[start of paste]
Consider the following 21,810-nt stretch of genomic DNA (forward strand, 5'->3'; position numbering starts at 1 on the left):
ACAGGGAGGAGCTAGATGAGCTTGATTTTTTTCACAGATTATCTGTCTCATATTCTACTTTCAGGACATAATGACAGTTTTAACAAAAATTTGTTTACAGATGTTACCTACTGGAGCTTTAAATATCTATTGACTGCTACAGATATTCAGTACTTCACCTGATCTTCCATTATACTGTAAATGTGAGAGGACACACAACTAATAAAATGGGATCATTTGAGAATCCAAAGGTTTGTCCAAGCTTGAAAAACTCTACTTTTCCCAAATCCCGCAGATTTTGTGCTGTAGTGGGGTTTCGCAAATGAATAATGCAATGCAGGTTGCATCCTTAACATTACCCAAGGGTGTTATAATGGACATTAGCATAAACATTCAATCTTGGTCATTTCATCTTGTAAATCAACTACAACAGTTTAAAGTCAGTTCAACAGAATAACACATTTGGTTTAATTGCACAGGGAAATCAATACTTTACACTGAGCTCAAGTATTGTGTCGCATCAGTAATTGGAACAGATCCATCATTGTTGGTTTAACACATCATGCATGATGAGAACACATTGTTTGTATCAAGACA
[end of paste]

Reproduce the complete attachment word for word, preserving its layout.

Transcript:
Consider the following 21,810-nt stretch of genomic DNA (forward strand, 5'->3'; position numbering starts at 1 on the left):
ACAGGGAGGAGCTAGATGAGCTTGATTTTTTTCACAGATTATCTGTCTCATATTCTACTTTCAGGACATAATGACAGTTTTAACAAAAATTTGTTTACAGATGTTACCTACTGGAGCTTTAAATATCTATTGACTGCTACAGATATTCAGTACTTCACCTGATCTTCCATTATACTGTAAATGTGAGAGGACACACAACTAATAAAATGGGATCATTTGAGAATCCAAAGGTTTGTCCAAGCTTGAAAAACTCTACTTTTCCCAAATCCCGCAGATTTTGTGCTGTAGTGGGGTTTCGCAAATGAATAATGCAATGCAGGTTGCATCCTTAACATTACCCAAGGGTGTTATAATGGACATTAGCATAAACATTCAATCTTGGTCATTTCATCTTGTAAATCAACTACAACAGTTTAAAGTCAGTTCAACAGAATAACACATTTGGTTTAATTGCACAGGGAAATCAATACTTTACACTGAGCTCAAGTATTGTGTCGCATCAGTAATTGGAACAGATCCATCATTGTTGGTTTAACACATCATGCATGATGAGAACACATTGTTTGTATCAAGACA